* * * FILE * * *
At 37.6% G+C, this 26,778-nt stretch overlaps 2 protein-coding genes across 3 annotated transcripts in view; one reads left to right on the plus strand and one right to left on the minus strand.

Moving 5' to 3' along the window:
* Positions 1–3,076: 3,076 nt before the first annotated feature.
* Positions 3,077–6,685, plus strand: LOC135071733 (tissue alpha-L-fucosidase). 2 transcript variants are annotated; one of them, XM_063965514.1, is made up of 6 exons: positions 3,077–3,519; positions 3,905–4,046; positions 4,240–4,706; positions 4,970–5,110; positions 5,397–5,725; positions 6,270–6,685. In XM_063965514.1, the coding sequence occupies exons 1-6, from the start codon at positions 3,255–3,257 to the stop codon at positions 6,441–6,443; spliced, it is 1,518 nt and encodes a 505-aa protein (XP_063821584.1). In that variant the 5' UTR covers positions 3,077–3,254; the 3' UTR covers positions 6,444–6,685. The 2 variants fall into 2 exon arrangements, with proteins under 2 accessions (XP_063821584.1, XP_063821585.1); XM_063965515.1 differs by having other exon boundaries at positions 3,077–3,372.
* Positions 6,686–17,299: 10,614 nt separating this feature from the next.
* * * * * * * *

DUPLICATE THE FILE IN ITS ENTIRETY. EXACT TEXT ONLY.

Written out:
At 37.6% G+C, this 26,778-nt stretch overlaps 2 protein-coding genes across 3 annotated transcripts in view; one reads left to right on the plus strand and one right to left on the minus strand.

Moving 5' to 3' along the window:
* Positions 1–3,076: 3,076 nt before the first annotated feature.
* Positions 3,077–6,685, plus strand: LOC135071733 (tissue alpha-L-fucosidase). 2 transcript variants are annotated; one of them, XM_063965514.1, is made up of 6 exons: positions 3,077–3,519; positions 3,905–4,046; positions 4,240–4,706; positions 4,970–5,110; positions 5,397–5,725; positions 6,270–6,685. In XM_063965514.1, the coding sequence occupies exons 1-6, from the start codon at positions 3,255–3,257 to the stop codon at positions 6,441–6,443; spliced, it is 1,518 nt and encodes a 505-aa protein (XP_063821584.1). In that variant the 5' UTR covers positions 3,077–3,254; the 3' UTR covers positions 6,444–6,685. The 2 variants fall into 2 exon arrangements, with proteins under 2 accessions (XP_063821584.1, XP_063821585.1); XM_063965515.1 differs by having other exon boundaries at positions 3,077–3,372.
* Positions 6,686–17,299: 10,614 nt separating this feature from the next.